NTSB gives closer look to "Approach Failures"


ATLANTA - US National Transportation Safety Board investigates "Approach Failures" on Atlanta Hartsfield-Jackson and New York John F. Kennedy.

Since these airports narrowly missed a catastrophe in recent months, the NTSB is now paying close attention to similar incidents.

In the morning of November 29, 2017, low-hanging clouds significantly reduced the visibility of the tower and the cockpit windows at the Atlanta Hartsfield-Jackson Airport. Under these conditions, Delta 2196 is expected toward land on Runway 09R, but the Boeing 737-900ER shears off the approach corridor.

The pilots of the 737-900ER have completed the instrument approach procedurally at the decision height after they could make visual contact with the runway,
said Delta to the incident. At 200 feet, the pilots gave thrust again to the engines.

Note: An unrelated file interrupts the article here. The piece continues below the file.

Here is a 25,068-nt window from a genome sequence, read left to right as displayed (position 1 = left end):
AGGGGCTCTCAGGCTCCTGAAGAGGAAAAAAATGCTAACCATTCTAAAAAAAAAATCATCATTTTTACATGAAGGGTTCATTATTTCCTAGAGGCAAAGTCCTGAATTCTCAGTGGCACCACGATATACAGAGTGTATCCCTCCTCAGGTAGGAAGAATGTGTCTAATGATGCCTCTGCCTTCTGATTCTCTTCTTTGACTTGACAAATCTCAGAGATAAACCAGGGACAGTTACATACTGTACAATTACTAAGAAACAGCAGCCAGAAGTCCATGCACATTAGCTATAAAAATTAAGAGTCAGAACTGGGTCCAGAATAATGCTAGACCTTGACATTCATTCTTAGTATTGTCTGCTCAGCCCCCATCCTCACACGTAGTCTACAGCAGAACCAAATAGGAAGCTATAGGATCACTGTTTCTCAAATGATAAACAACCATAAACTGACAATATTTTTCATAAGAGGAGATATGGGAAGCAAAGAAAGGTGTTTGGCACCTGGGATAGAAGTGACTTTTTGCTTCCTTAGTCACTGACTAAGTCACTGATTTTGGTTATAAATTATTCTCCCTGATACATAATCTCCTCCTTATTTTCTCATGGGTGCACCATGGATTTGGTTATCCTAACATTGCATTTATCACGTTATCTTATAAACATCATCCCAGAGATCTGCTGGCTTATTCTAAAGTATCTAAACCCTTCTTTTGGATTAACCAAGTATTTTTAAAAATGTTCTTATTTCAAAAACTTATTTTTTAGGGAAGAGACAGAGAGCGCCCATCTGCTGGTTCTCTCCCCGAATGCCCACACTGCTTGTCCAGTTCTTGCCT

The co-pilot later stated that he had corrected the approach too much to the left under adverse conditions. According to the findings of the NTSB, the 737-900ER got a mile off the runway threshold on the wrong side and flew toward Taxiway November, on which another plane was on its way.

Eight years ago, a Delta flight in Atlanta accidentally landed on a free taxiway. A confusion that the NTSB later attributed to tired pilots after a night flight.

Pilots confuse runways

Incidents of this kind are not rare. On December 5th this year, a Volaris A319 crew tested the air traffic controllers at New York JFK. The flight Y4-880 approached Runway 13R but landed at 13L. The confusion could have ended badly.

Because on 13R, there was an Embraer E170 from Delta. The Embraer pilots aborted in the direction of the air traffic controller's instructions and cleared the runway, writes the "Aviation Herald".

Near disaster in San Francisco

Another dangerous situation was avoided at the last minute in San Francisco International Airport. On July 7, an Air Canada Airbus A320 under visual flight rules set itself on the wrong approach corridor.

Four aircraft were waiting there, including a fully fueled and occupied Boeing 787-9 and an Airbus A340. An evaluation by the NTSB revealed that the Airbus had approached the ground to 18 meters (60 feet) and crossed over the four lined-up aircraft.